ZeniMax versus Facebook ended today with $500 million for the former and a tiny bit of retribution for the latter.

ZeniMax has been awarded half a billion dollars after a judge found that Oculus co-founder, Palmer Luckey, did not comply with a non-disclosure agreement.

According to Polygon, Oculus is paying out $200 million for breaking NDA and $50 million for copyright infringement. Oculus and Luckey each have to pay an extra $50 million for false designation — essentially, when someone falsely claims their origin — while Brendan Iribe, the former CEO of Oculus, will have to pay $150 million.

The ZeniMax versus Facebook (née Oculus) trial started last month and included testimonials from several of the prominent tech figures involved, like id Software co-founder John Carmack, who was questioned about copying code before leaving to work at Facebook, and Facebook CEO Mark Zuckerberg himself.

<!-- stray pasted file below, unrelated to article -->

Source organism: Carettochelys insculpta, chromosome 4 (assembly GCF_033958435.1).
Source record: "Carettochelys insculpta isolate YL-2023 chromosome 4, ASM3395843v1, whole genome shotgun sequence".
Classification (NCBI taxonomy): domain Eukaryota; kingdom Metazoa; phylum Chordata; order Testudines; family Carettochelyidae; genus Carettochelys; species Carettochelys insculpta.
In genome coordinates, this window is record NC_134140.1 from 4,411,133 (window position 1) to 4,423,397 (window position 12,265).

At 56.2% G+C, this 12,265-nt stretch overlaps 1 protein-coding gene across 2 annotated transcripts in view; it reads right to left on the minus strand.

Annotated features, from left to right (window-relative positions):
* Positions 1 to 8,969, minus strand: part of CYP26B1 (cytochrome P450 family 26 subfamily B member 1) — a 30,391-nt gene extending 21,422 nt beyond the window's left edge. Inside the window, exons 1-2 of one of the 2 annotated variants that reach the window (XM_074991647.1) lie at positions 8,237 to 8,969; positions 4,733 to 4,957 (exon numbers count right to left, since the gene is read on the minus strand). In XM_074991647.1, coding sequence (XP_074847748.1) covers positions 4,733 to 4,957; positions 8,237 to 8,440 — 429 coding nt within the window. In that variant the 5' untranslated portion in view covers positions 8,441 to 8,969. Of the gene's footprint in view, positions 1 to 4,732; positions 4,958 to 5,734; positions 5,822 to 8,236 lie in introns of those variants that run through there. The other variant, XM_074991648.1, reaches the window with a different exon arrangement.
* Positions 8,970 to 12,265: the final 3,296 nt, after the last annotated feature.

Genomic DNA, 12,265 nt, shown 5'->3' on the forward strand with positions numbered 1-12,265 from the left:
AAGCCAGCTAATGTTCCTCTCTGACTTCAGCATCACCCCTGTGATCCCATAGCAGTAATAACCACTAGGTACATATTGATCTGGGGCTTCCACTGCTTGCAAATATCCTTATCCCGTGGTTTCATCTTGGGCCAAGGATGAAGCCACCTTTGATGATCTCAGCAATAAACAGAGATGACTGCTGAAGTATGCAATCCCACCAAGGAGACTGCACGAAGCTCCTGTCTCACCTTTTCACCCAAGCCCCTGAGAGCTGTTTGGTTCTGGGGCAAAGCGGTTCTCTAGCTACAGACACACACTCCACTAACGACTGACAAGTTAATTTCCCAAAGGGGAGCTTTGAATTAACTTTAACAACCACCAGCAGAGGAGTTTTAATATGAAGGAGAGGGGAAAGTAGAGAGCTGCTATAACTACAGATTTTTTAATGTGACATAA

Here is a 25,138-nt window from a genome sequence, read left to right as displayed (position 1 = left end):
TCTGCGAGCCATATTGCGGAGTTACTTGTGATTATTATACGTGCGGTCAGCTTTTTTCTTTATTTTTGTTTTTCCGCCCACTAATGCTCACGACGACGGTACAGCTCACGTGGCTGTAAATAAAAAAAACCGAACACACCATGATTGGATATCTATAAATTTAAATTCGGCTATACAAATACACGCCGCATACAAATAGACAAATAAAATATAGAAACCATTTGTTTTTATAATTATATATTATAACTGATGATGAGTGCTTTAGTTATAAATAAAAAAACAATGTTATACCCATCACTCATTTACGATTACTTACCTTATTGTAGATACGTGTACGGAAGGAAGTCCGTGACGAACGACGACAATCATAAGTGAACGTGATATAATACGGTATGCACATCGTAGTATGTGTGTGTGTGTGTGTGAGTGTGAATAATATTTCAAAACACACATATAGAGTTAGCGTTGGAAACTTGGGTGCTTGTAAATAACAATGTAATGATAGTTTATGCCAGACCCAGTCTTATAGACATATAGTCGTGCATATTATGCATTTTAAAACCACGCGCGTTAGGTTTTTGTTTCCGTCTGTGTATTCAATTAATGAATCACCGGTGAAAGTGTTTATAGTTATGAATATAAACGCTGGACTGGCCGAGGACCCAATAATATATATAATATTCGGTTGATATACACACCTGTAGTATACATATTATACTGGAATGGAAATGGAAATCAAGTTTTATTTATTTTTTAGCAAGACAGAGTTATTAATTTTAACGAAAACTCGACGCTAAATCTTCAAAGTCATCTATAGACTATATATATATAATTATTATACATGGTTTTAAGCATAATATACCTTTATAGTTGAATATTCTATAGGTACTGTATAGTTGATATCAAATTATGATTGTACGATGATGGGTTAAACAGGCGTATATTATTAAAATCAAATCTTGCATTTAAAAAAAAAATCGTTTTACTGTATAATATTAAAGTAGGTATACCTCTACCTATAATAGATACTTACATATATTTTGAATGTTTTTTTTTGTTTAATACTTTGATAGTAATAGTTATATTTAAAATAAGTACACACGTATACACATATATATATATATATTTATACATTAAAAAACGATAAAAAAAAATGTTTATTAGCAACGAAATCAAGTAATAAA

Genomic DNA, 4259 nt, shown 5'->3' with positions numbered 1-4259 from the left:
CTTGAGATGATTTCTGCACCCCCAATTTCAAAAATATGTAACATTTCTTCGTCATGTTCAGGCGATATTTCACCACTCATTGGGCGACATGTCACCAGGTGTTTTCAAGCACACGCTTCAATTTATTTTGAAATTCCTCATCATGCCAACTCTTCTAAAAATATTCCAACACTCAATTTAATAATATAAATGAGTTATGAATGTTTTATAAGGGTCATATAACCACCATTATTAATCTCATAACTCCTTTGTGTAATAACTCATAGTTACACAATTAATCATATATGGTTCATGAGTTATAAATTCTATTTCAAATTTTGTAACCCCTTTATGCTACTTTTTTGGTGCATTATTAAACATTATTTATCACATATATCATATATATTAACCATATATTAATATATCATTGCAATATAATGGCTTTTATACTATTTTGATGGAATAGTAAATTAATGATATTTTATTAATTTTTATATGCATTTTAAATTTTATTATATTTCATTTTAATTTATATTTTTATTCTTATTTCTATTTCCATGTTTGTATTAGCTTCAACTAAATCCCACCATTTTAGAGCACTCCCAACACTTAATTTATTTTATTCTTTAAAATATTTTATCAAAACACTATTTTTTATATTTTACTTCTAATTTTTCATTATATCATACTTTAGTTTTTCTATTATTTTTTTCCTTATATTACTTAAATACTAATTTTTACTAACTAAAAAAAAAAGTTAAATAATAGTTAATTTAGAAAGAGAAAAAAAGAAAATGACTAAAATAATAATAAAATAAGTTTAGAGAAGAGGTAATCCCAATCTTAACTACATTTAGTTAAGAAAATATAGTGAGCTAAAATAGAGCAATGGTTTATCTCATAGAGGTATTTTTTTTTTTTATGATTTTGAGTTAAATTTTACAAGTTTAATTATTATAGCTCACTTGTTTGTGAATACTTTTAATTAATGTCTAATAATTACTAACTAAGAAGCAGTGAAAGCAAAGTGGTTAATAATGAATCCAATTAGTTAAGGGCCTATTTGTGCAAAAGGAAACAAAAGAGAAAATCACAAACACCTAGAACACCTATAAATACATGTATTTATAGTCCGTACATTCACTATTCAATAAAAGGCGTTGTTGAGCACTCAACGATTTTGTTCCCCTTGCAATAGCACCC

ZeniMax had referred to the incident as a "heist."

The trial alleged that Luckey, Iribe, and half a dozen ex-ZeniMax employees had built the Oculus Rift virtual reality headset based on research and copyrighted code that was originally conducted by ZeniMax. ZeniMax wanted $4 billion in compensation, half of which would be awarded for punitive damages. But Oculus had managed to argue down the verdict by claiming that the lawsuit was driven by emotions rather than facts, citing that the company had referred to the initial incident as a "heist." Oculus denied those allegations.

Oculus said it would appeal the briefing, though we're not entirely sure what will happen to the Oculus Rift, or whether the case will have any impact on sales.